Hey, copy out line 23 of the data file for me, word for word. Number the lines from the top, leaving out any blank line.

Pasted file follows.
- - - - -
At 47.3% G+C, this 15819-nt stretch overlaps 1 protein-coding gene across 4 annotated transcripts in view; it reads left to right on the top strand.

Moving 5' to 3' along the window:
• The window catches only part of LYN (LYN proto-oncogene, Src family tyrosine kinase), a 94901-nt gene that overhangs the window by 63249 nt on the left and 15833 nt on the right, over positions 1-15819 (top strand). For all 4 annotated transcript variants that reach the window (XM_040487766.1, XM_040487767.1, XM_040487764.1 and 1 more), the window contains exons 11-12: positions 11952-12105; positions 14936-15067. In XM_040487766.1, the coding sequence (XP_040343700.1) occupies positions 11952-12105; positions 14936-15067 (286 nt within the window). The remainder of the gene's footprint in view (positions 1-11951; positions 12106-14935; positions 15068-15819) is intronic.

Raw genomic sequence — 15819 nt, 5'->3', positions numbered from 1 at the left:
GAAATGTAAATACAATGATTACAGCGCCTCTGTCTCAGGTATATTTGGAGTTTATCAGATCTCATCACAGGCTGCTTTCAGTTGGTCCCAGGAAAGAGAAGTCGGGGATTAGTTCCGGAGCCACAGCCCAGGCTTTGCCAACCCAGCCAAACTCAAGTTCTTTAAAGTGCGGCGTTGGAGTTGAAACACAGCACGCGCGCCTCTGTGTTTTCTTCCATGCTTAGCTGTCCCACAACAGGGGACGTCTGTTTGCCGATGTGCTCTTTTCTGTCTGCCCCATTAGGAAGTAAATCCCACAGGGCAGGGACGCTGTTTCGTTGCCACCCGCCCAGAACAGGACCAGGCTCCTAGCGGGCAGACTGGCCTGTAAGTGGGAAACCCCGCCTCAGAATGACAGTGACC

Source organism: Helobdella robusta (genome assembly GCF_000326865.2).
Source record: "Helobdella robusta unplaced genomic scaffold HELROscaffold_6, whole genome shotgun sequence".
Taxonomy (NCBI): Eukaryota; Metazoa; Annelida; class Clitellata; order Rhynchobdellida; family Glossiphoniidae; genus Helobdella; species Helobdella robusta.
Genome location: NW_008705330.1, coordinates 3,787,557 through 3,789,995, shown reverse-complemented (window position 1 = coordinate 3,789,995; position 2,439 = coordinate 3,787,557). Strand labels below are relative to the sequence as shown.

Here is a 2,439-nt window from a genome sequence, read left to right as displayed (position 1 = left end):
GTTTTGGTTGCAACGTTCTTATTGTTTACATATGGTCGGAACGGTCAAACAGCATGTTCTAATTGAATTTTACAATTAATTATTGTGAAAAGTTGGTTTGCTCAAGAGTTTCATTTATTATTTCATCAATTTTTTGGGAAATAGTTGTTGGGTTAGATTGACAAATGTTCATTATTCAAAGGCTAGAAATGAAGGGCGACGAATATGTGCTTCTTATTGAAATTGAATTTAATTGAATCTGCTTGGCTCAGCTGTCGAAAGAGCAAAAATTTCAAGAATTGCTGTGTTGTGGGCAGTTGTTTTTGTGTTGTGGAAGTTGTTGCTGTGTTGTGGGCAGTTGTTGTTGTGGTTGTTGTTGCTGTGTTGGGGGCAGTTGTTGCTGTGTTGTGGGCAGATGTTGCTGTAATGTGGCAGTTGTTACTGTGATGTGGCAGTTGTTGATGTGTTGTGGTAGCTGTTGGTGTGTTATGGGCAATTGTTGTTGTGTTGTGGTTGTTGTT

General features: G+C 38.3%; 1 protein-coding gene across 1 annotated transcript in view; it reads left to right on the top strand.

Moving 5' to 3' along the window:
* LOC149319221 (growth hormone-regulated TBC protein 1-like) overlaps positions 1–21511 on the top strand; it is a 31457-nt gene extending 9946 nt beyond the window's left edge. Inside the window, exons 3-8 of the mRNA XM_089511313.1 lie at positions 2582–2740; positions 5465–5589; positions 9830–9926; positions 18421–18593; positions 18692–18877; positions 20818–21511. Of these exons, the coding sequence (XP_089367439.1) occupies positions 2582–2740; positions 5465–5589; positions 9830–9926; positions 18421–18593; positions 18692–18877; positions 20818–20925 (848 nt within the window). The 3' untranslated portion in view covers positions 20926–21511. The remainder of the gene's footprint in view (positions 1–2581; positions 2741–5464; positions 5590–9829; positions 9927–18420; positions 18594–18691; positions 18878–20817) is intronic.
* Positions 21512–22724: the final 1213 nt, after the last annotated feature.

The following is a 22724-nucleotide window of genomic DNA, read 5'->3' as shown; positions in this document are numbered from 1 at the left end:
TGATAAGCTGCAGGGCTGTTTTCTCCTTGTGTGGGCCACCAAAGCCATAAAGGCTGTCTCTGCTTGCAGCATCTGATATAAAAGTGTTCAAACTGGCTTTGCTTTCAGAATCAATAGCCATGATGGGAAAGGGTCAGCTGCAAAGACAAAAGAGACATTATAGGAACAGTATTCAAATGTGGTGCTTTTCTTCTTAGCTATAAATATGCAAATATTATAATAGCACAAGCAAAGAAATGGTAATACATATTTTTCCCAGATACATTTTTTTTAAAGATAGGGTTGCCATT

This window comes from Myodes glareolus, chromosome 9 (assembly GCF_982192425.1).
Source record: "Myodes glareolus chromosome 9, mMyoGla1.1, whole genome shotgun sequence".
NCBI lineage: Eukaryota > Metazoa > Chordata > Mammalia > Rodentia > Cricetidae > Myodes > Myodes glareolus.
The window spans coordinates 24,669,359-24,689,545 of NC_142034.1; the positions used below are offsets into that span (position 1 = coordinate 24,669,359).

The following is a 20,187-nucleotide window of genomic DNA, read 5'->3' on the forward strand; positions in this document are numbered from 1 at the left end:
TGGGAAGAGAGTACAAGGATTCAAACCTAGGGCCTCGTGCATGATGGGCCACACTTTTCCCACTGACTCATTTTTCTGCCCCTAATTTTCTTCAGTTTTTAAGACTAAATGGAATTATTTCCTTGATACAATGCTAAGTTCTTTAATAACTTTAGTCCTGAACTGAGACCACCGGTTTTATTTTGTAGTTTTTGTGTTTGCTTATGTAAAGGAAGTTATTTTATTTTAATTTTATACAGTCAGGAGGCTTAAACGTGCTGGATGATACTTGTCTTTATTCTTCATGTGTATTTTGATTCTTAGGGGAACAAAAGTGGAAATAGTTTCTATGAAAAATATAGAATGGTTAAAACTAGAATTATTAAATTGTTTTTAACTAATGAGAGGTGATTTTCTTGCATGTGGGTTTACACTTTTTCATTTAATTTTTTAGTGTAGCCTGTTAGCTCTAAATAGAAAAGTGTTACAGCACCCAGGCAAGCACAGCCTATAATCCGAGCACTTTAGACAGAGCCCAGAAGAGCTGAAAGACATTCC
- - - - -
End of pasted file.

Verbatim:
TGGGAAGAGAGTACAAGGATTCAAACCTAGGGCCTCGTGCATGATGGGCCACACTTTTCCCACTGACTCATTTTTCTGCCCCTAATTTTCTTCAGTTTTTAAGACTAAATGGAATTATTTCCTTGATACAATGCTAAGTTCTTTAATAACTTTAGTCCTGAACTGAGACCACCGGTTTTATTTTGTAGTTTTTGTGTTTGCTTATGTAAAGGAAGTTATTTTATTTTAATTTTATACAGTCAGGAGGCTTAAACGTGCTGGATGATACTTGTCTTTATTCTTCATGTGTATTTTGATTCTTAGGGGAACAAAAGTGGAAATAGTTTCTATGAAAAATATAGAATGGTTAAAACTAGAATTATTAAATTGTTTTTAACTAATGAGAGGTGATTTTCTTGCATGTGGGTTTACACTTTTTCATTTAATTTTTTAGTGTAGCCTGTTAGCTCTAAATAGAAAAGTGTTACAGCACCCAGGCAAGCACAGCCTATAATCCGAGCACTTTAGACAGAGCCCAGAAGAGCTGAAAGACATTCC